The Glass Menagerie has arrived at the Black Box Theatre, and it’s an appealing production of Tennessee Williams’ classic story of anger, love and our human flaws.
Williams premiered Menagerie in Chicago in 1944, and it moved to Broadway in 1945. Largely autobiographical, Menagerie was Williams’ breakthrough script, winning the 1945 New York Drama Critics’ Circle Award. He went from unknown to famous nearly overnight. He wasn’t finished though, moving on to blockbusters like Cat on a Hot Tin Roof, A Streetcar Named Desire and Night of the Iguana.
Tom (Grant Langdon) is both a character and a stand-in for the playwright (Williams’ real name is Thomas; Tennessee is his nom de plume.) Langdon has a keen sense of Williams; I suspect he connects completely with Tom’s frustration. His mother is smothering him, constantly pestering him about his job and his pay. Like most guys his age, Tom needs to get away from his family to start a new and more rewarding life for himself. Langdon also has Williams’ emotional connection to Laura, doing what he can to help her.
His mother Amanda (Mandy Houk) and sister Laura (Laura Gearhart) correspond to Williams’ own mother and sister, Rose. Rose was schizophrenic, made worse by a lobotomy. She was institutionalized for much of her life; Williams was a devoted brother who used part of his royalties for her care. Houk captures Williams’ mother Amanda; she is well-intentioned but oblivious to her effect on her children. Tennessee Williams is telling his own story here, and it is a painful one to watch as his mother, out of a genuine love, pushes her children away.
Laura is emotionally hobbled by a physical disability. She is withdrawn, shy and has no job or marriage prospects. Gearhart, as the disabled sister, is dead on. With trembling hands and a halting, wispy voice, she is a broken person. Her emotional damages are much more visible than her physical ones; she can barely communicate with others because of her slight limp. Her performance would go to the next level if she could give us a consistent, visible reminder of the source of her suffering.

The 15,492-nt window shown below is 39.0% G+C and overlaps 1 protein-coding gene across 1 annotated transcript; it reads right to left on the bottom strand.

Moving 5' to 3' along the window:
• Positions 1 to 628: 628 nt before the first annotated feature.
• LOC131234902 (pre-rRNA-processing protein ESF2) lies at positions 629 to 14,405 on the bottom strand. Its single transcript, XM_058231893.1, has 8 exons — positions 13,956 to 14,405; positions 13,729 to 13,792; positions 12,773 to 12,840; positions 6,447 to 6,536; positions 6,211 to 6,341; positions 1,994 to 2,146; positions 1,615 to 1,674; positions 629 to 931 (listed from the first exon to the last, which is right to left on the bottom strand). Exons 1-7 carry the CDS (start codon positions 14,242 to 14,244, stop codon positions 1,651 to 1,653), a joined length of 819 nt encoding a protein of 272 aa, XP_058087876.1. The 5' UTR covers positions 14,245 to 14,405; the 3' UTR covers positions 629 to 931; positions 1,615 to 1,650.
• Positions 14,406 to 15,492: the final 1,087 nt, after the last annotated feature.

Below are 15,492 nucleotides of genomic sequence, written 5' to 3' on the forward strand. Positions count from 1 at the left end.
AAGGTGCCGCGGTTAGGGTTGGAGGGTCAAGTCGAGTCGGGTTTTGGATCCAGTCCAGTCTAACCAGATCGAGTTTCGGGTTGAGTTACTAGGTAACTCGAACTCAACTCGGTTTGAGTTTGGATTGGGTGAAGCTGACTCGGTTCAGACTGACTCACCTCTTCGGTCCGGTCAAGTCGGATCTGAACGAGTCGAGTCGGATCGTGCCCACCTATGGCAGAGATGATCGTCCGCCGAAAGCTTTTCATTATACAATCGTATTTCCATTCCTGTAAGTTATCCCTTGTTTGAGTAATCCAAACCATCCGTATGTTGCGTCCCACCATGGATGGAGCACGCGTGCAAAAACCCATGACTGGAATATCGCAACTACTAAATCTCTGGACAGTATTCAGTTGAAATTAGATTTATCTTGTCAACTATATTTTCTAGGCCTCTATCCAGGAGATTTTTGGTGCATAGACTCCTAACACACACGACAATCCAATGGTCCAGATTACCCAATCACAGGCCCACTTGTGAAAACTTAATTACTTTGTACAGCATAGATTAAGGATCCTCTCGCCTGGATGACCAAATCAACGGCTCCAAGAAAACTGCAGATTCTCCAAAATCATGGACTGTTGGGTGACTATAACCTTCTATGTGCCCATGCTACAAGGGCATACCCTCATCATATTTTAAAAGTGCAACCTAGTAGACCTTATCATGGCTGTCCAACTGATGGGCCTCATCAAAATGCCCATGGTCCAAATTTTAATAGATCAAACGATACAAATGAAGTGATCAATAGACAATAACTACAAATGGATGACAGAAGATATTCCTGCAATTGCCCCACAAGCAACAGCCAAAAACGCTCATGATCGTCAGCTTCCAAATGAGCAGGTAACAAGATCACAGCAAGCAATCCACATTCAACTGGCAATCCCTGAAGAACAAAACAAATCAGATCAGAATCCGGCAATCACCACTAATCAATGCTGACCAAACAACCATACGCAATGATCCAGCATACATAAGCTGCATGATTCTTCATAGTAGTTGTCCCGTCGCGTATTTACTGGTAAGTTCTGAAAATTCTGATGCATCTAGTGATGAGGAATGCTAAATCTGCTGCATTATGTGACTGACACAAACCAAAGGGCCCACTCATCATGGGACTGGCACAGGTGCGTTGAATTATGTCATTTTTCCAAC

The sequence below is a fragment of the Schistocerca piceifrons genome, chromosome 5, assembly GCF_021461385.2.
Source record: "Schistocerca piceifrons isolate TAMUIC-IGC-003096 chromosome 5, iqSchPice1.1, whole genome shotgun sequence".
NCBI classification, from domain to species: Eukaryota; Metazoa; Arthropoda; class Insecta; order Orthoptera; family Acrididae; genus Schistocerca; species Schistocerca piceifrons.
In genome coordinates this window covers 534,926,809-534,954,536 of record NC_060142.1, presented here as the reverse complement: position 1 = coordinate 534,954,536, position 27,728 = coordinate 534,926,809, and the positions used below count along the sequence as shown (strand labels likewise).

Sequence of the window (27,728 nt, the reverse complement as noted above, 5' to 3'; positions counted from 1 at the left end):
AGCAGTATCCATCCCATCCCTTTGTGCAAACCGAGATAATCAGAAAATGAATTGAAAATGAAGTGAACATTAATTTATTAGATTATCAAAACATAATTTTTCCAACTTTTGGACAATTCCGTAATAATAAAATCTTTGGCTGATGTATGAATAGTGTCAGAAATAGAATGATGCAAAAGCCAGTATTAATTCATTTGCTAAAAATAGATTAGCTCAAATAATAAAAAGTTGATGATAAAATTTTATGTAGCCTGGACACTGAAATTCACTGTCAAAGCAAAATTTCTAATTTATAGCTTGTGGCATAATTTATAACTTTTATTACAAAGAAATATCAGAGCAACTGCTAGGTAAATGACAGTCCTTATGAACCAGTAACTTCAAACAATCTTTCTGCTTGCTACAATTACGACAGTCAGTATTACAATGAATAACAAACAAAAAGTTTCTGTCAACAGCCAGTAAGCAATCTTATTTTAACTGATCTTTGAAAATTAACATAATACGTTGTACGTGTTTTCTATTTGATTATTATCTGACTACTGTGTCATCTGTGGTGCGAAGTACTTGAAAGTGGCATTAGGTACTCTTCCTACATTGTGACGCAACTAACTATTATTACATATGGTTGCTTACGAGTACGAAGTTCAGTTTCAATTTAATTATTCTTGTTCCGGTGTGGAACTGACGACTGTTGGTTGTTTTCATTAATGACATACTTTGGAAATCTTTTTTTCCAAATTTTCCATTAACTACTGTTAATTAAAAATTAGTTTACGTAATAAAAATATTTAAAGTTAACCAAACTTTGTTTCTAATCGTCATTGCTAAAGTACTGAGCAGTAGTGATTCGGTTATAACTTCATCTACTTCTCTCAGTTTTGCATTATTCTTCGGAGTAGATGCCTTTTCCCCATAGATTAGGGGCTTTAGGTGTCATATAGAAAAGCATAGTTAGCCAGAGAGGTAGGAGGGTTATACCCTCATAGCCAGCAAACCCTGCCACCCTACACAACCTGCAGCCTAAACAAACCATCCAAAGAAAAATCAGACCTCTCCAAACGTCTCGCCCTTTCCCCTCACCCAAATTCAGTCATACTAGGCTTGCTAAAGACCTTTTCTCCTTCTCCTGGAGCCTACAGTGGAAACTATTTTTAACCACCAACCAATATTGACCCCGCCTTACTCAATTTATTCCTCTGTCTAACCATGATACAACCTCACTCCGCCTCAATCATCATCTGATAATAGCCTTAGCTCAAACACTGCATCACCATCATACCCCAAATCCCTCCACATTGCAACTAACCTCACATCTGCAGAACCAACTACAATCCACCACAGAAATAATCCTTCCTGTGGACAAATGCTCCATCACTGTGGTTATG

Tom does what he can for his sister: He agrees to bring a “gentleman caller” home from his job at the warehouse. That gentleman caller is Jim O’Connor (Luke Schoenemann). For those who haven’t seen Menagerie, I won’t spoil the plot, but whether Jim is a suitable marriage match for Laura is unclear. What is clear is that it’s a long shot. Schoenemann has an authentic (if on-again-off-again) Irish brogue, but he’s otherwise a compelling character. He’s genuinely concerned for Laura, and does his best damage control when things start to unravel.
Menagerie at Black Box is a rare opportunity to see a classic American script done by a capable cast in an intimate environment. It’s a small venue; every seat in the house is excellent. Whether you’ve seen Menagerie before or have never experienced Tennessee Williams, Black Box is giving you an opportunity to see one of his best shows in a special place.
The striking colors and textures are reminiscent of Southern Colorado and New Mexico. Lovely work.